2.3. Gamma Treatment

The cells were irradiated with various doses of gamma ray [Co60] at Saha Institute of Nuclear Physics, Kolkata, India. The dose rate was 57 rad/min. We used different doses at the range of 0–4 Gy. After irradiation immediately medium was replaced with fresh complete medium and incubated for 24 h as required for the experiments done.

2.4. Preparation of PARP-1 Knocked Down HeLa (HsiI) Cells

PARP-1 knocked down HeLa cells were prepared by transfection of HeLa cells with or without siRNA insert for PARP-1 in vector plasmid pRNA-U6.1 using Lipofectamine 2000 following methods provided by the manufacturer (Invitrogen, USA) and prepared HsiI and H-vector (negative control) cells as described in our earlier studies [31, 42].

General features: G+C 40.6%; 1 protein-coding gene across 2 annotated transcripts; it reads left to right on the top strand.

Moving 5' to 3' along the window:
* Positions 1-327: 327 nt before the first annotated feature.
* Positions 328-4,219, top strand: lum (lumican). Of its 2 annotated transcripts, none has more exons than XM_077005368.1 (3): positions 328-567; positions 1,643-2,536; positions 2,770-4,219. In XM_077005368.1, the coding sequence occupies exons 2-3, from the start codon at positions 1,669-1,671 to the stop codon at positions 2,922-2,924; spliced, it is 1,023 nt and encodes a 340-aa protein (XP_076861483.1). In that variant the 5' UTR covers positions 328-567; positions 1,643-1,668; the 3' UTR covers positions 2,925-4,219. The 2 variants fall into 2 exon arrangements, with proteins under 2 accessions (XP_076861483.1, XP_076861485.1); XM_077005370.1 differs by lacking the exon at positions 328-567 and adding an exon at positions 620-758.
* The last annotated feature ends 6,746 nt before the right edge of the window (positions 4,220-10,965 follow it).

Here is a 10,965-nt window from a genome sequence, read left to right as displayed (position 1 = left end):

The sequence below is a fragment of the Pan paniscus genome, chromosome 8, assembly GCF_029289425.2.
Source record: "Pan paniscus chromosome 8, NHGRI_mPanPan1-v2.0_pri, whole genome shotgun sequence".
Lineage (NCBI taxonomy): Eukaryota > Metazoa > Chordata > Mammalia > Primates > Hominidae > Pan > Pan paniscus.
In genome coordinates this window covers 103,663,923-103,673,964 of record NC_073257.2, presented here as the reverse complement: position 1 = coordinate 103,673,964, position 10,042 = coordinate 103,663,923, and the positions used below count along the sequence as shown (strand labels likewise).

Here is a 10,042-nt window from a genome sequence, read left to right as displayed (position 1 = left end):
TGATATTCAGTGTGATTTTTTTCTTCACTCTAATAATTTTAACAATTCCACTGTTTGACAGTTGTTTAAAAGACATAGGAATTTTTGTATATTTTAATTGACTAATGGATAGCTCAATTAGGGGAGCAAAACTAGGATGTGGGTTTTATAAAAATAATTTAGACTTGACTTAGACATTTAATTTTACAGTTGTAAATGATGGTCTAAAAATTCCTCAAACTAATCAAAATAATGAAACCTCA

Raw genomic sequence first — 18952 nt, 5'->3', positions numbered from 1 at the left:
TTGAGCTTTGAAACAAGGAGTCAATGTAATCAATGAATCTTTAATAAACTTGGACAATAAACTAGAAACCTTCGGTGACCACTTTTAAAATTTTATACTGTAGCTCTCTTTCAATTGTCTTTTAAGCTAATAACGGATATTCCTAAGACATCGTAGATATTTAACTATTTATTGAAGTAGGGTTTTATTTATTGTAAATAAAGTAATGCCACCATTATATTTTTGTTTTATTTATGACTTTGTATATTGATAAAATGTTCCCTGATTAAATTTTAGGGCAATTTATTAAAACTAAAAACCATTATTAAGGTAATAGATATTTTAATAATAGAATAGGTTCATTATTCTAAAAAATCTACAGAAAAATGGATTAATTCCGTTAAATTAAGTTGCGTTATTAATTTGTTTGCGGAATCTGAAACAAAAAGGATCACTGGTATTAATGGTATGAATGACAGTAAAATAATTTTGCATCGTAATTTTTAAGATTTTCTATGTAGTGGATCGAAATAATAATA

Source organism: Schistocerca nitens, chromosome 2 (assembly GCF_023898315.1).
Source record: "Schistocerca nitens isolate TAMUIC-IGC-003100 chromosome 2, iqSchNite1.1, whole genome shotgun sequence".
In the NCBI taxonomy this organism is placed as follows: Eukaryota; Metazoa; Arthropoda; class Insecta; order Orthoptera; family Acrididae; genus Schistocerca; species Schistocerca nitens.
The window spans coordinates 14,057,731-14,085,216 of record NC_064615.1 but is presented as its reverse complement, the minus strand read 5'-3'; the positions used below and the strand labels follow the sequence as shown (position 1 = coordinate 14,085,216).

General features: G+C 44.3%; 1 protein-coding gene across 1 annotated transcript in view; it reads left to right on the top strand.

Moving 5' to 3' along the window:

2.5. Reverse-Transcriptase (RT) PCR

To check the PARP-1 gene silencing in PARP-1 knocked down (HsiI) cells, reverse transcriptase PCR (RT-PCR) was performed using PARP-1 gene-specific primer as followed in our earlier procedure [43]. The primers used for PARP-1 were 5′-CGTGTGGGTACGGTGA-3′ (forward) and 5′-GGCCATAGTCAATCTCAA-3′ (reverse) and for β-actin were 5′-TCCTGTGGCATCCACGAAACT-3′ (forward) and 5′-GAAGCATTTGCGGTGGAC-3′ (reverse).

2.6. NAD Assay

NAD assay was performed according to the method described in our earlier studies [42, 43].

2.7. Comet Assay